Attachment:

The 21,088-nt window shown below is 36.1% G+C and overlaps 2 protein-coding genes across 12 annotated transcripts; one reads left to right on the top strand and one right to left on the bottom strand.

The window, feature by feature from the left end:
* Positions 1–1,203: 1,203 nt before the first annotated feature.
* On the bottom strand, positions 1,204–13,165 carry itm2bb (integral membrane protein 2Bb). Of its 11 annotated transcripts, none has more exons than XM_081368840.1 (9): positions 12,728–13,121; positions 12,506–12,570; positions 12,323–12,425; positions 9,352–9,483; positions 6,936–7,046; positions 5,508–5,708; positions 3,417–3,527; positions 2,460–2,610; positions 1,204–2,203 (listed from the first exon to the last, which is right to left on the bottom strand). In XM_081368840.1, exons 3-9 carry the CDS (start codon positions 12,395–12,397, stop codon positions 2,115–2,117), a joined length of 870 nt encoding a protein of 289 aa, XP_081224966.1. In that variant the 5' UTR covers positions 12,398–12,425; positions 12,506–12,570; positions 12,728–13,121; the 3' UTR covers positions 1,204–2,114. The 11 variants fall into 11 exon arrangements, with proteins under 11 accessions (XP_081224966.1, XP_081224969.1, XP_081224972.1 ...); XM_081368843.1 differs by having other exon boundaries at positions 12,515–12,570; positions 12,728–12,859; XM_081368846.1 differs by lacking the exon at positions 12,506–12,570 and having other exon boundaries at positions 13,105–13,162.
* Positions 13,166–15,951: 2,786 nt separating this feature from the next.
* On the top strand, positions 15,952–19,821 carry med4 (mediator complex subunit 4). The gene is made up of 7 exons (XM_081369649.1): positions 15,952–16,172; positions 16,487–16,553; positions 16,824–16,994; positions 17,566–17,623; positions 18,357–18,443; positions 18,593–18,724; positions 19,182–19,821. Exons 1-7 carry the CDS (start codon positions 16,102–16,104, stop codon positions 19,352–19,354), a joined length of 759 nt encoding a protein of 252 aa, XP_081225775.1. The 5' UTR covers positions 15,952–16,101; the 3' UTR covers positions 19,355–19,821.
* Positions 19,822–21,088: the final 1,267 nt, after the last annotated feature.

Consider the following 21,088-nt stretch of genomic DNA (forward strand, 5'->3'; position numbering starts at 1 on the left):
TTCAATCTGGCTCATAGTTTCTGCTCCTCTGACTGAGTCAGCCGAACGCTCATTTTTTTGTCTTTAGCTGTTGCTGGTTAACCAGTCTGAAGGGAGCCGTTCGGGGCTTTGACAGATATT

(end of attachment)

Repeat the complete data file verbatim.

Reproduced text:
The 21,088-nt window shown below is 36.1% G+C and overlaps 2 protein-coding genes across 12 annotated transcripts; one reads left to right on the top strand and one right to left on the bottom strand.

The window, feature by feature from the left end:
* Positions 1–1,203: 1,203 nt before the first annotated feature.
* On the bottom strand, positions 1,204–13,165 carry itm2bb (integral membrane protein 2Bb). Of its 11 annotated transcripts, none has more exons than XM_081368840.1 (9): positions 12,728–13,121; positions 12,506–12,570; positions 12,323–12,425; positions 9,352–9,483; positions 6,936–7,046; positions 5,508–5,708; positions 3,417–3,527; positions 2,460–2,610; positions 1,204–2,203 (listed from the first exon to the last, which is right to left on the bottom strand). In XM_081368840.1, exons 3-9 carry the CDS (start codon positions 12,395–12,397, stop codon positions 2,115–2,117), a joined length of 870 nt encoding a protein of 289 aa, XP_081224966.1. In that variant the 5' UTR covers positions 12,398–12,425; positions 12,506–12,570; positions 12,728–13,121; the 3' UTR covers positions 1,204–2,114. The 11 variants fall into 11 exon arrangements, with proteins under 11 accessions (XP_081224966.1, XP_081224969.1, XP_081224972.1 ...); XM_081368843.1 differs by having other exon boundaries at positions 12,515–12,570; positions 12,728–12,859; XM_081368846.1 differs by lacking the exon at positions 12,506–12,570 and having other exon boundaries at positions 13,105–13,162.
* Positions 13,166–15,951: 2,786 nt separating this feature from the next.
* On the top strand, positions 15,952–19,821 carry med4 (mediator complex subunit 4). The gene is made up of 7 exons (XM_081369649.1): positions 15,952–16,172; positions 16,487–16,553; positions 16,824–16,994; positions 17,566–17,623; positions 18,357–18,443; positions 18,593–18,724; positions 19,182–19,821. Exons 1-7 carry the CDS (start codon positions 16,102–16,104, stop codon positions 19,352–19,354), a joined length of 759 nt encoding a protein of 252 aa, XP_081225775.1. The 5' UTR covers positions 15,952–16,101; the 3' UTR covers positions 19,355–19,821.
* Positions 19,822–21,088: the final 1,267 nt, after the last annotated feature.

Consider the following 21,088-nt stretch of genomic DNA (forward strand, 5'->3'; position numbering starts at 1 on the left):
TTCAATCTGGCTCATAGTTTCTGCTCCTCTGACTGAGTCAGCCGAACGCTCATTTTTTTGTCTTTAGCTGTTGCTGGTTAACCAGTCTGAAGGGAGCCGTTCGGGGCTTTGACAGATATT